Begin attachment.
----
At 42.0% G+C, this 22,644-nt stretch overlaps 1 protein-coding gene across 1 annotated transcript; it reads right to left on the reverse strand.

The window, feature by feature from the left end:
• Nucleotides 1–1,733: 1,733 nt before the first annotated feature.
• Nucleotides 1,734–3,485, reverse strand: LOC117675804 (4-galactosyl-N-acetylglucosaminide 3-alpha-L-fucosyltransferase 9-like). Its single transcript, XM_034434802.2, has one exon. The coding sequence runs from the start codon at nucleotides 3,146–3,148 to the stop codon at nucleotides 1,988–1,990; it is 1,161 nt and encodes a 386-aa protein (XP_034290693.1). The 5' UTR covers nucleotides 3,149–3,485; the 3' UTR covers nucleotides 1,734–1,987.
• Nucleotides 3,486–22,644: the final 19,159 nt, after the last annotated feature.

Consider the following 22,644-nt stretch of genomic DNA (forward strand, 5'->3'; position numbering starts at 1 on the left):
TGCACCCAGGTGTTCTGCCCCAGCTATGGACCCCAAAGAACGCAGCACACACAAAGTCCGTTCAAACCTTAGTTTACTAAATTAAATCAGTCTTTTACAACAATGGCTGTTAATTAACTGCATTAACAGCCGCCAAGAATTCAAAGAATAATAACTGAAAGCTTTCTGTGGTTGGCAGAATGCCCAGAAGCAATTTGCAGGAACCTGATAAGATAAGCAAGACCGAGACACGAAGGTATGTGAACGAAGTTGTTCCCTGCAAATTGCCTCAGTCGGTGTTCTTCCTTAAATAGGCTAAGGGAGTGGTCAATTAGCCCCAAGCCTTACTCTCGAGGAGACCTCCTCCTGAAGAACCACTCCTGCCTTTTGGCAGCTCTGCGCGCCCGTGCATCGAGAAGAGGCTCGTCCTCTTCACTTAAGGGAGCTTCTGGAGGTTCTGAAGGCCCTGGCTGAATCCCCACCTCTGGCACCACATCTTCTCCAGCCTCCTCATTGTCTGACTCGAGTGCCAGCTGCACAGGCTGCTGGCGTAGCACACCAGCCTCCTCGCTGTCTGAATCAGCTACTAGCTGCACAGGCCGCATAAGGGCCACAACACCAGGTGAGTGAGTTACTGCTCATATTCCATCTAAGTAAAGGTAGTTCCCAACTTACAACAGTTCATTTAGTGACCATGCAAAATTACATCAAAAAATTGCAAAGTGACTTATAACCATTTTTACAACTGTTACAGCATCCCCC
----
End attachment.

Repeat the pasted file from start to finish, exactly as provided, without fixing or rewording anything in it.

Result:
At 42.0% G+C, this 22,644-nt stretch overlaps 1 protein-coding gene across 1 annotated transcript; it reads right to left on the reverse strand.

The window, feature by feature from the left end:
• Nucleotides 1–1,733: 1,733 nt before the first annotated feature.
• Nucleotides 1,734–3,485, reverse strand: LOC117675804 (4-galactosyl-N-acetylglucosaminide 3-alpha-L-fucosyltransferase 9-like). Its single transcript, XM_034434802.2, has one exon. The coding sequence runs from the start codon at nucleotides 3,146–3,148 to the stop codon at nucleotides 1,988–1,990; it is 1,161 nt and encodes a 386-aa protein (XP_034290693.1). The 5' UTR covers nucleotides 3,149–3,485; the 3' UTR covers nucleotides 1,734–1,987.
• Nucleotides 3,486–22,644: the final 19,159 nt, after the last annotated feature.

Consider the following 22,644-nt stretch of genomic DNA (forward strand, 5'->3'; position numbering starts at 1 on the left):
TGCACCCAGGTGTTCTGCCCCAGCTATGGACCCCAAAGAACGCAGCACACACAAAGTCCGTTCAAACCTTAGTTTACTAAATTAAATCAGTCTTTTACAACAATGGCTGTTAATTAACTGCATTAACAGCCGCCAAGAATTCAAAGAATAATAACTGAAAGCTTTCTGTGGTTGGCAGAATGCCCAGAAGCAATTTGCAGGAACCTGATAAGATAAGCAAGACCGAGACACGAAGGTATGTGAACGAAGTTGTTCCCTGCAAATTGCCTCAGTCGGTGTTCTTCCTTAAATAGGCTAAGGGAGTGGTCAATTAGCCCCAAGCCTTACTCTCGAGGAGACCTCCTCCTGAAGAACCACTCCTGCCTTTTGGCAGCTCTGCGCGCCCGTGCATCGAGAAGAGGCTCGTCCTCTTCACTTAAGGGAGCTTCTGGAGGTTCTGAAGGCCCTGGCTGAATCCCCACCTCTGGCACCACATCTTCTCCAGCCTCCTCATTGTCTGACTCGAGTGCCAGCTGCACAGGCTGCTGGCGTAGCACACCAGCCTCCTCGCTGTCTGAATCAGCTACTAGCTGCACAGGCCGCATAAGGGCCACAACACCAGGTGAGTGAGTTACTGCTCATATTCCATCTAAGTAAAGGTAGTTCCCAACTTACAACAGTTCATTTAGTGACCATGCAAAATTACATCAAAAAATTGCAAAGTGACTTATAACCATTTTTACAACTGTTACAGCATCCCCC